I picked up Frankenstein in Baghdad because it was the most accessible book on the longlist (in stock at Chapters!), not because I was excited to read about war. My last war book, Canada Reads contender American War, didn’t go so well, and right off the bat, I noticed similarities. Frankenstein opens with a leaked government document, a top secret report on the activities of the “Tracking and Pursuit Department” in Iraq. American War actually makes great use of leaked documents, transcripts, and newspaper clippings to frame its time-hopping narrative. The author is a former journalist, and probably got a feel for what government documents look like, so they feel really authentic. I didn’t buy it in Frankenstein, though. The language was too plain. Even the “Top Secret” stamp looked amateur.
Luckily, that’s the only such document in the book. The rest is a straight-up narrative set in contemporary Iraq. Frankenstein distinguishes itself from American War in one more important way: it leave room for the reader to think.
My main beef with American War was that it hit the reader over the head again and again with its messages, and did so in a clumsy way, often putting complex thoughts about war and violence into a twelve year old girl’s head. Frankenstein has an even more out-there premise, but Saadawi doesn’t over-explain, doesn’t tell me what I should think, and sure doesn’t make a child explain things to me.
The “Frankenstein” is the creation of Hadi, an eccentric junk dealer, who stitches together a complete human body by scavenging body parts from various bombing sites. That Hadi has no problem finding body parts is just the beginning of the horror (we get to witness his triumph at finding a “fresh nose”). Through a series of convenient events, the body comes to life. The “how” is not too important. The Frankenstein (known in the book as “Whatsitsname”) is driven to seek revenge for each of the people who make up his body. But there’s a catch: each time Whatsitsname kills someone, the body part from the avenged person rots and falls off, and he must replace that part so he can carry on and seek revenge for everyone else.
You can see where this is going, right? Whatsitsname tries to find spare parts lying around, like his “father” Hadi did, but eventually resorts to murder to keep going. So, right away, a couple of things come to mind:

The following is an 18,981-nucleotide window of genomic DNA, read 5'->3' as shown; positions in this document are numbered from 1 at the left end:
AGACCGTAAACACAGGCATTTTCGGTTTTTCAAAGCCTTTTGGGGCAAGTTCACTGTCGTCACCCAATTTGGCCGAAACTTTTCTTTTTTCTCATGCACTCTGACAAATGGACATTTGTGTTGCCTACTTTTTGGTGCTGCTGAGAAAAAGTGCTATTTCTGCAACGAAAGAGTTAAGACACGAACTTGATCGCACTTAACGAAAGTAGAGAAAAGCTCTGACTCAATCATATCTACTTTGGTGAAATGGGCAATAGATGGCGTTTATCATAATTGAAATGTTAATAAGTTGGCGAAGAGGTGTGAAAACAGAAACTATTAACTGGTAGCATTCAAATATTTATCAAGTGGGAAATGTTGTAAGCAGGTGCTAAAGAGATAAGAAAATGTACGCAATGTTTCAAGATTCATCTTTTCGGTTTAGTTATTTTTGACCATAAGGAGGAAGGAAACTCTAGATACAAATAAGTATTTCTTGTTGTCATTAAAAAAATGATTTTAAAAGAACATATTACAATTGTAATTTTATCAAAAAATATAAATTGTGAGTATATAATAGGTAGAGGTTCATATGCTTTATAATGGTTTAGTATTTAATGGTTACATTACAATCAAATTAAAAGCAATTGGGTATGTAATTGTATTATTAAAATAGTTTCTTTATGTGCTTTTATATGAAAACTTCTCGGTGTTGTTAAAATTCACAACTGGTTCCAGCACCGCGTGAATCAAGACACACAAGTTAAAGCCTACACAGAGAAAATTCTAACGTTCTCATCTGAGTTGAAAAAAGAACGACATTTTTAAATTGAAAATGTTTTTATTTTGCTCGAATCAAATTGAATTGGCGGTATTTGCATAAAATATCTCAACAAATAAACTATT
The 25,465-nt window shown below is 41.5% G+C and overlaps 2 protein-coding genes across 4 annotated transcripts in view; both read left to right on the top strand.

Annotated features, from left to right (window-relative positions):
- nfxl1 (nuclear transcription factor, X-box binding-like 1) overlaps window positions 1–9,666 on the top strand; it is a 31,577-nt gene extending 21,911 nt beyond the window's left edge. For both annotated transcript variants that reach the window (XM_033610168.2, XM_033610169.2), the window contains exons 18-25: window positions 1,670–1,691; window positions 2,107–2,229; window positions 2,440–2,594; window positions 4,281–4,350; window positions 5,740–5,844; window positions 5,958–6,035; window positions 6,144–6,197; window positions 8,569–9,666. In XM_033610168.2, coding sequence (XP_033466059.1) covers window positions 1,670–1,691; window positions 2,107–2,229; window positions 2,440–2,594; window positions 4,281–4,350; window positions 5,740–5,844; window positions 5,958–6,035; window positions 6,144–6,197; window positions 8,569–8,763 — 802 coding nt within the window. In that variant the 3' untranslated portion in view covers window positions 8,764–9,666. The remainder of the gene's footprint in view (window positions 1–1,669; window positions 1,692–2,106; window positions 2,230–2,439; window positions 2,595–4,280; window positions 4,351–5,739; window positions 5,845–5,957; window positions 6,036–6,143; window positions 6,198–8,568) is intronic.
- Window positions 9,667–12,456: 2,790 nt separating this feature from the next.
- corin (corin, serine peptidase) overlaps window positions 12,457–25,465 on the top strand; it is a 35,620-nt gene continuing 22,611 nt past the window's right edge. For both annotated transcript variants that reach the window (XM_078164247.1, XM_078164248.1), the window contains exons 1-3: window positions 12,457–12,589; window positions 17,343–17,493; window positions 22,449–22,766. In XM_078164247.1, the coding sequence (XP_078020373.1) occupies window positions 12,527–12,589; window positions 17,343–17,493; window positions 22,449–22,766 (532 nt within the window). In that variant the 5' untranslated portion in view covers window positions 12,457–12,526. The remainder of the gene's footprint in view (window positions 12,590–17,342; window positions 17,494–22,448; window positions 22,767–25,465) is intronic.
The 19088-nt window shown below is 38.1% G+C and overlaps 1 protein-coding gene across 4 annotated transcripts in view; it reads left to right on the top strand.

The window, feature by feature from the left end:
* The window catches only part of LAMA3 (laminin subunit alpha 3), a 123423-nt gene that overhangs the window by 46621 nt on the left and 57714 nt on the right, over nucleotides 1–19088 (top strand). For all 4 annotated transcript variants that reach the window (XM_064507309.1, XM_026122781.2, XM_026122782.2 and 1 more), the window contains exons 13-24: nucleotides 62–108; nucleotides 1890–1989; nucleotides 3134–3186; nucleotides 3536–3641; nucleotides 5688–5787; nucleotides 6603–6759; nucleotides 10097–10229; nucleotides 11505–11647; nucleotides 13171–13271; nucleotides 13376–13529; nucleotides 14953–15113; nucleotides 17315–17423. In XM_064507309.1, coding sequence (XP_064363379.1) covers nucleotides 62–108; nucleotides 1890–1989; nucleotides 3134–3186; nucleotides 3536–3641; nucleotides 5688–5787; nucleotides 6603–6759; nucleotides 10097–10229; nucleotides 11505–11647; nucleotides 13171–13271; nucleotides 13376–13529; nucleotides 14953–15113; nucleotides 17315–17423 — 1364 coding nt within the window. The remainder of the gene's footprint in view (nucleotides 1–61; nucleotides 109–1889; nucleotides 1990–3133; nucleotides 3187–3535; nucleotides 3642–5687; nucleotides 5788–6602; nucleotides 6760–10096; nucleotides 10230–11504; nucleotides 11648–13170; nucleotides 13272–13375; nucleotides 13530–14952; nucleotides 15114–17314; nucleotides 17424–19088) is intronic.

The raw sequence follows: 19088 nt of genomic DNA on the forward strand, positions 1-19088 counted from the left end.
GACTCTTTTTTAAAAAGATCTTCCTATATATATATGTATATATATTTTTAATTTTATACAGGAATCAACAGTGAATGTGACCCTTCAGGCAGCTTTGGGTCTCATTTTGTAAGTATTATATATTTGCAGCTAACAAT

- What’s worse: the murders that lead to Whatsitsname’s original body parts? The revenge killings carried out in those victim’s names? Or the extra murders carried out so revenge can be served? Does it matter that some of those original murders were probably legal, in that they were the result of military action, or are those killings just as bad as those carried out by a literal monster?
- Whatsitsname is the embodiment of violence leading to more violence, and trauma leading to more trauma. He can’t stop killing because of all the killing that went into making him.
Not that either idea above is super deep or anything, nor are they the only possibilities -I didn’t even dig into the biblical references, and it’s been too many years since I read Shelley’s Frankenstein to draw those parallels – but I came up with my ideas all by myself, and that feels good. At no point did Saadawi step in with some omniscient narrator to tell me these things, nor did any of the characters burst into a convenient soliloquy. And he easily could have gone that route! The point-of-view characters include a grieving mother, a up-and-coming journalist, and the aforementioned Hadi, who stitched this body together in the first place to deal with the trauma of losing a friend in a particularly grisly manner. Any one of them could have turned to the reader and explained the moral of the story.
That Saadawi shows such restraint in a book that has such an extreme premise is remarkable. That he’s able to tell this story in under 300 pages, without any frames and flashbacks, and without many asides like that opening “top secret” document, is a testament to his storytelling abilities. And while the writing is mostly pretty plain (which works well), there are a few memorable images, particularly one towards the end, when we take our leave of Whatsitsname. Without spoiling, I will say the reader’s last encounter with the “Frankenstein in Baghdad” is beautiful, horrifying, and sad, which is exactly right.